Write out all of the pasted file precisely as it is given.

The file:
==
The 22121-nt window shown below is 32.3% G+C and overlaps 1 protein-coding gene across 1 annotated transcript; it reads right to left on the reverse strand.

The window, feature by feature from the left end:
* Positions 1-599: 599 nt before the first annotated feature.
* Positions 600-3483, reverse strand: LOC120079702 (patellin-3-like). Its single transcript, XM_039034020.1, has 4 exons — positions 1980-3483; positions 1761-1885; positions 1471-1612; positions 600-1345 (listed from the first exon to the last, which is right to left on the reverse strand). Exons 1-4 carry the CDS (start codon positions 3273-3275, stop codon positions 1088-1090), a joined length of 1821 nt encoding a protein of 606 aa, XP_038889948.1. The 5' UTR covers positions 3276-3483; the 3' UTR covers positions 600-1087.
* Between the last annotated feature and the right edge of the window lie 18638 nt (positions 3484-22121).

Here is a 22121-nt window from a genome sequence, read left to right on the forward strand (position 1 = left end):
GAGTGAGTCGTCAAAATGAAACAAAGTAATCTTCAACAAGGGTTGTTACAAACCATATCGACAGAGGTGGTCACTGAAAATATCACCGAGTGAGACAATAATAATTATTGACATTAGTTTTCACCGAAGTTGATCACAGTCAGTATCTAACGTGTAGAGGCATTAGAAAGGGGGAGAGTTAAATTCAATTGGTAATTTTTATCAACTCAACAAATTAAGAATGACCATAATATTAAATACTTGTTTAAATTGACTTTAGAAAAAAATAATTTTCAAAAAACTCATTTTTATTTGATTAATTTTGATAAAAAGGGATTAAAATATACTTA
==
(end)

The 22121-nt window shown below is 32.3% G+C and overlaps 1 protein-coding gene across 1 annotated transcript; it reads right to left on the reverse strand.

The window, feature by feature from the left end:
* Positions 1-599: 599 nt before the first annotated feature.
* Positions 600-3483, reverse strand: LOC120079702 (patellin-3-like). Its single transcript, XM_039034020.1, has 4 exons — positions 1980-3483; positions 1761-1885; positions 1471-1612; positions 600-1345 (listed from the first exon to the last, which is right to left on the reverse strand). Exons 1-4 carry the CDS (start codon positions 3273-3275, stop codon positions 1088-1090), a joined length of 1821 nt encoding a protein of 606 aa, XP_038889948.1. The 5' UTR covers positions 3276-3483; the 3' UTR covers positions 600-1087.
* Between the last annotated feature and the right edge of the window lie 18638 nt (positions 3484-22121).

Here is a 22121-nt window from a genome sequence, read left to right on the forward strand (position 1 = left end):
GAGTGAGTCGTCAAAATGAAACAAAGTAATCTTCAACAAGGGTTGTTACAAACCATATCGACAGAGGTGGTCACTGAAAATATCACCGAGTGAGACAATAATAATTATTGACATTAGTTTTCACCGAAGTTGATCACAGTCAGTATCTAACGTGTAGAGGCATTAGAAAGGGGGAGAGTTAAATTCAATTGGTAATTTTTATCAACTCAACAAATTAAGAATGACCATAATATTAAATACTTGTTTAAATTGACTTTAGAAAAAAATAATTTTCAAAAAACTCATTTTTATTTGATTAATTTTGATAAAAAGGGATTAAAATATACTTA